There’s a seed oligopoly. Just 4 companies control 50% of the entire seed market. In a precarious situation, the worlds food supply is governed by just a few players.
There’s a seed oligopoly. Just 4 companies control 60% of the entire seed market. In a precarious situation, the world’s food supply is governed by just a few players. Bayer, Corteva, BASF and ChemChina. While the companies who provide us energy or the internet are well known, those that manage global food supply chains are not.
We so often look at economics or finances, let’s get scientific for once. A seed isn’t just a seed. Most things that cross your plate have probably been genetically engineered. Over 90% of all soybeans, corn, canola and cotton sold in the US is GMO. Corn is the most commonly grown crop in the US. Naturally, only a few players can dominate the seed game. The cost to genetically modify a plant is around US$136m. Only a few companies can afford to do so. This isn’t so much a problem in itself, but lack of diversity in seed supply can have adverse effects.
Many seeds are patent protected. A seed isn’t just a seed. Once modified, all its traits belong to the producer. If a small-scale producer produces a seed through natural breeding that has the same trait as a genetically engineered plant, they may be prone to IP infringement.
Without the ability to naturally breed substances into plants (drought, disease, insect resistance), our biodiversity quickly plummets. The world food supply isn’t really an area which should be so fragile. High biodiversity ensures a more secure seed supply.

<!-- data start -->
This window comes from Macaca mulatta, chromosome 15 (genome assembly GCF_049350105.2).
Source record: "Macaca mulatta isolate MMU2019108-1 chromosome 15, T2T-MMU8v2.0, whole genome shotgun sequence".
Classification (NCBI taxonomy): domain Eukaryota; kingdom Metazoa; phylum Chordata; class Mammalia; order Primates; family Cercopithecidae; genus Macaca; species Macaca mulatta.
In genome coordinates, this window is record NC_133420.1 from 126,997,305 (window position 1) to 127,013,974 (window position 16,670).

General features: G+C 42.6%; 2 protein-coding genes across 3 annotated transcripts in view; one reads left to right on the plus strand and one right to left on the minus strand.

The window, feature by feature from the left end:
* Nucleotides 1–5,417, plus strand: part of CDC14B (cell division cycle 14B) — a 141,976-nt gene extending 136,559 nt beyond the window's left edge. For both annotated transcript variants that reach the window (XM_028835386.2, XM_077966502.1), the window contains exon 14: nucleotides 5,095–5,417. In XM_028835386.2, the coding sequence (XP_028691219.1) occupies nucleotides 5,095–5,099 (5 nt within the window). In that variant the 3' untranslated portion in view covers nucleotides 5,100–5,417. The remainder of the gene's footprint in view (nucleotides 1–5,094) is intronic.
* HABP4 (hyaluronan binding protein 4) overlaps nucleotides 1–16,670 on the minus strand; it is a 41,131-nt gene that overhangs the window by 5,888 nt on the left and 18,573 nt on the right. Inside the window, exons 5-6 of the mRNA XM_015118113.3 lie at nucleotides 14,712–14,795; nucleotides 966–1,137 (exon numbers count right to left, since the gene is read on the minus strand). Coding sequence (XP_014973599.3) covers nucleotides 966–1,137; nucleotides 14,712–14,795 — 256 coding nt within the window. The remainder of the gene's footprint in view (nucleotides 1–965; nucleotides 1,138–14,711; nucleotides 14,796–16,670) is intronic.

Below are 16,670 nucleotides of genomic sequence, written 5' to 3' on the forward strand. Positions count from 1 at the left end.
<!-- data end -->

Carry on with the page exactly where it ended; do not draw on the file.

Companies have a right to their intellectual property, that’s not a question but the benefits of competition can also be lost. Then there are the classic arguments against a concentrated market: less innovation and higher prices.
It’s worth mentioning the Svalbard Global Seed Vault. Designed like a Bond lair deep below the ice on a Norwegian island, the Vault actually has very positive intentions. They aim to collect a sample of as many seeds as possible. From vegetables to fruits to rare indigenous flora, over a million seeds exist in the bank. Should anything happen to our biodiversity through natural disaster or disease, we should be able to restart the population.